How to keep ornamental kinds looking good

Lauren Bonar Swezey  – August 6, 2004

Ornamental grasses are garden mainstays, and with good reason. Their graceful silhouettes add softness and texture to mixed perennial borders, shrub borders, and backyard meadows. They’re carefree growers, but to look their best they need periodic shearing or thinning. Without it they become an unsightly mix of new and dead growth.

Landscape designer Michelle Comeau of Carmel, California (831/620-0111), uses the techniques below to cut back grasses for her clients. Her best advice: Match the right method to the types of grasses you grow, whether warm-season or cool-season kinds, and trim at the appropriate time.

Deciduous (warm-season) grasses’ foliage turns brown in fall before plants go dormant. Their billowy silhouettes are majestic in winter, so wait to cut them back until late winter or early spring, when new growth appears from the base; plants will regrow quickly. (In areas of high fire risk, cut back when foliage turns brown.) If necessary, also divide large, old clumps of grasses. Dig out the plant, then use a saw or shovel to cut the rootball in half or in quarters vertically; don’t dislodge the soil around the roots. Replant divisions immediately.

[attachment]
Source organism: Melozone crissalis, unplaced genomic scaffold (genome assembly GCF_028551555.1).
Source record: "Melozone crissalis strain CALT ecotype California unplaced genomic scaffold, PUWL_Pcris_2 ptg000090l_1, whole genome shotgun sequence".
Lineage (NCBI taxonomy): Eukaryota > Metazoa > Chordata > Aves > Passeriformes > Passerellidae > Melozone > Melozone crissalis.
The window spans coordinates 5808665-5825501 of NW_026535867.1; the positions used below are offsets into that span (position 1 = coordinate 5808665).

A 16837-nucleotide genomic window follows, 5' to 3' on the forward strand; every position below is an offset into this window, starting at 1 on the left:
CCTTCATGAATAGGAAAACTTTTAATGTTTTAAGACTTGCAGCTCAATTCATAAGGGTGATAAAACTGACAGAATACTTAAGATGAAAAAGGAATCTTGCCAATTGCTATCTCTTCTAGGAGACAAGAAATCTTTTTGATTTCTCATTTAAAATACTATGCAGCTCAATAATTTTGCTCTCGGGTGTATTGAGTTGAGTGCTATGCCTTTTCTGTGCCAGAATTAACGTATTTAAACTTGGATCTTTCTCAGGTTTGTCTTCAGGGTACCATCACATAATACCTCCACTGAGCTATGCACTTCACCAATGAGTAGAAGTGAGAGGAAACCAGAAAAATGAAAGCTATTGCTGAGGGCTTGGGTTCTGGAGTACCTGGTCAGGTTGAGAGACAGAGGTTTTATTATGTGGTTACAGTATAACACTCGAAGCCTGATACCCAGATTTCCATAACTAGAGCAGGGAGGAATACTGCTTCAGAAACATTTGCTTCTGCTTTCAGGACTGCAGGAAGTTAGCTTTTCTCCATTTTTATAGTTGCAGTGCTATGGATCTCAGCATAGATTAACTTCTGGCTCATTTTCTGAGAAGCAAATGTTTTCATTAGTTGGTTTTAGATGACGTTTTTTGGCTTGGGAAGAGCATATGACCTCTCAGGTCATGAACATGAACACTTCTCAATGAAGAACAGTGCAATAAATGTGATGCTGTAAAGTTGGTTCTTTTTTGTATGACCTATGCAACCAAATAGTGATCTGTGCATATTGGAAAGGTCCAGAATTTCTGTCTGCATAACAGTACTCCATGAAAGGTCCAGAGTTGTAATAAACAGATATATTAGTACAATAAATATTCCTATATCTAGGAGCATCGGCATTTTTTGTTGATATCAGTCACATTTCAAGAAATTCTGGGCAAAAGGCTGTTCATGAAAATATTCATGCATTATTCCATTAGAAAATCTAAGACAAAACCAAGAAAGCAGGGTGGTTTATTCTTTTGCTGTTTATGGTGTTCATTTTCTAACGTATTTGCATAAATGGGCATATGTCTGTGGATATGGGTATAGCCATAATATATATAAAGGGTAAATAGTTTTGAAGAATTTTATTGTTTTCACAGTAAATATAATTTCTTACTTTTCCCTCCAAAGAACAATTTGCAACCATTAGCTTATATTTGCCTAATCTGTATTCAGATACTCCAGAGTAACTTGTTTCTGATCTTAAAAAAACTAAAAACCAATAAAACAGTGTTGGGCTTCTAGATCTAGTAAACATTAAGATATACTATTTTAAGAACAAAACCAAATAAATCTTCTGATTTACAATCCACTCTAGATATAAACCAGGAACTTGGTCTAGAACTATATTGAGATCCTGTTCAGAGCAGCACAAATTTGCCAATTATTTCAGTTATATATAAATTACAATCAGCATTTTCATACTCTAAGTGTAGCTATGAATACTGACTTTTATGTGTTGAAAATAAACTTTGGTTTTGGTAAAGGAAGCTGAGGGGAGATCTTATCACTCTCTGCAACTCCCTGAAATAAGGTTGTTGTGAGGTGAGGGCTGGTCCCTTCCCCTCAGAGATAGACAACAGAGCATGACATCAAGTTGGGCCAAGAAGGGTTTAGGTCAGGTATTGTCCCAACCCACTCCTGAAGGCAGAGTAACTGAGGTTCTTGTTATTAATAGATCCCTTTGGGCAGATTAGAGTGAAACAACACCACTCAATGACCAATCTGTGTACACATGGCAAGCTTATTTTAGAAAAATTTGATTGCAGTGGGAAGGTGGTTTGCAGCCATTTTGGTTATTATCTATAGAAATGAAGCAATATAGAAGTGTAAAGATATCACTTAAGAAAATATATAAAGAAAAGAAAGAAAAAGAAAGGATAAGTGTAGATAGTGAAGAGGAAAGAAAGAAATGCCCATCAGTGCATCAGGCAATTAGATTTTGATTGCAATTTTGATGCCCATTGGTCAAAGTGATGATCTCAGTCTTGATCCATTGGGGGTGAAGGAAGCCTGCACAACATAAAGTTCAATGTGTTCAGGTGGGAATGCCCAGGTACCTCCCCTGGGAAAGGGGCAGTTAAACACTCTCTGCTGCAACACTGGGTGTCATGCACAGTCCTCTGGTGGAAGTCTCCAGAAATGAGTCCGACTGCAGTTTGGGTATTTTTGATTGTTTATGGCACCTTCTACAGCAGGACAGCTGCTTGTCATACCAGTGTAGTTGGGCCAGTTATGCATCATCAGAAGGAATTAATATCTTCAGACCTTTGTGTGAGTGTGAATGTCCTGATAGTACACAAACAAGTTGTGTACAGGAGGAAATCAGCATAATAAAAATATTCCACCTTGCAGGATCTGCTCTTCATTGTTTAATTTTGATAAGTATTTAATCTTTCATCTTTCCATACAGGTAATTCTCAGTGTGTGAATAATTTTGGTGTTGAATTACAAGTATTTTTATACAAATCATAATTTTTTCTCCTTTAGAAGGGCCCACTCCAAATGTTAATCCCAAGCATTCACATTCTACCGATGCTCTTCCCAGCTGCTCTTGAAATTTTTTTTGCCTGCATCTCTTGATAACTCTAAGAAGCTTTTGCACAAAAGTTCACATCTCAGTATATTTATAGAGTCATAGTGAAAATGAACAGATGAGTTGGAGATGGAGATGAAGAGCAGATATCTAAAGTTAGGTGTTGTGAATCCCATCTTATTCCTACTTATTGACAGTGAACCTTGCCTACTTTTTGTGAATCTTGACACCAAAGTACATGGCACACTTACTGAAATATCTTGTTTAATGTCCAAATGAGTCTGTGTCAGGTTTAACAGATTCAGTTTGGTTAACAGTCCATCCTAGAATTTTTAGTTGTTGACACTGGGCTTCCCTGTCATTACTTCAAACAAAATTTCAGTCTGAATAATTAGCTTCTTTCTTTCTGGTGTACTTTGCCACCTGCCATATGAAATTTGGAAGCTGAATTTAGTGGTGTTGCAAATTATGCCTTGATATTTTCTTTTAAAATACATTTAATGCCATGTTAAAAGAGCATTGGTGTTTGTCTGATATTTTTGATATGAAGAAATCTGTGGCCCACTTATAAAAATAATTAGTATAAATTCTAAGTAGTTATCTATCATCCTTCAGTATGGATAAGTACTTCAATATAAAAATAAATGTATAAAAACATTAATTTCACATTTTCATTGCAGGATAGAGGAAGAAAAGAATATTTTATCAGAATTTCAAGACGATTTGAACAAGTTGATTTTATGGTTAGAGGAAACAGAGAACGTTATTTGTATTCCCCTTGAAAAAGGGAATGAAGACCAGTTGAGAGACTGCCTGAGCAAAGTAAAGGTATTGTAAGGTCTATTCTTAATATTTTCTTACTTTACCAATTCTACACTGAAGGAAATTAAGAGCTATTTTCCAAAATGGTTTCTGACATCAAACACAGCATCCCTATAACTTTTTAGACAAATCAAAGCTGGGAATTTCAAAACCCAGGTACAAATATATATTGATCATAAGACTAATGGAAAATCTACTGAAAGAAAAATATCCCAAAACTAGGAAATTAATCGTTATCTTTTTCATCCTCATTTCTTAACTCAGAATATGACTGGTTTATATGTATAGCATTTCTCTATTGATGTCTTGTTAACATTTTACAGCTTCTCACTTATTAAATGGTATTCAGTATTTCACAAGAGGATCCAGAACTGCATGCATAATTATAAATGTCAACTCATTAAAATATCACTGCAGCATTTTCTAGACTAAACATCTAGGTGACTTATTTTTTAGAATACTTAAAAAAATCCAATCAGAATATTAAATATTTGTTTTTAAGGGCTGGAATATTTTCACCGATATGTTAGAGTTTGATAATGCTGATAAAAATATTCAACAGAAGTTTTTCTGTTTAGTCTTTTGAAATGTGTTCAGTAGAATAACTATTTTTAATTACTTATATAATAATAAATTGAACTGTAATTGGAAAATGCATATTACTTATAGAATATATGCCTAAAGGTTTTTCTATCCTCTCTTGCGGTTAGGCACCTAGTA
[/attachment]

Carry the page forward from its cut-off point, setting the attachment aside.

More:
Evergreen (cool-season) grasses have foliage that generally stays green through winter, though cold snaps can kill off top growth. Some types, such as feather reed grass, are semievergreen. Cut these grasses back in late winter or early spring. Divide old clumps in fall, winter, or spring.


Deciduous grasses. Using sharp hedge shears or pruning shears, cut off one section of foliage at a time. Work through the plant laterally, leaving only a small mound. Shear small grasses (those 3 ft. and under) down to 1 1/2 to 3 inches tall, larger grasses (3 to 6 ft.) down to 4 to 6 inches tall.

Common types include eulalia (Miscanthus), fall-blooming reed grass (Calamagrostis brachytricha), fountain grass (Pennisetum orientale ‘Karley Rose’), and Japanese forest grass (Hakonechloa macra).

Evergreen grasses. Selectively cut out dead growth with pruning shears or comb out dead growth with your fingers. Prune off brown tips or cut plants back by one-third to renew and shape them. Carex texensis, C. tumulicola, and Festuca mairei can be cut back by two-thirds.

Some commonly grown evergreen grasses are blue oat grass (Helichtotrichon sempervirens), feather reed grass (Calamagrostis x acutiflora ‘Karl Foerster’), rush (Juncus), and sedge (Carex).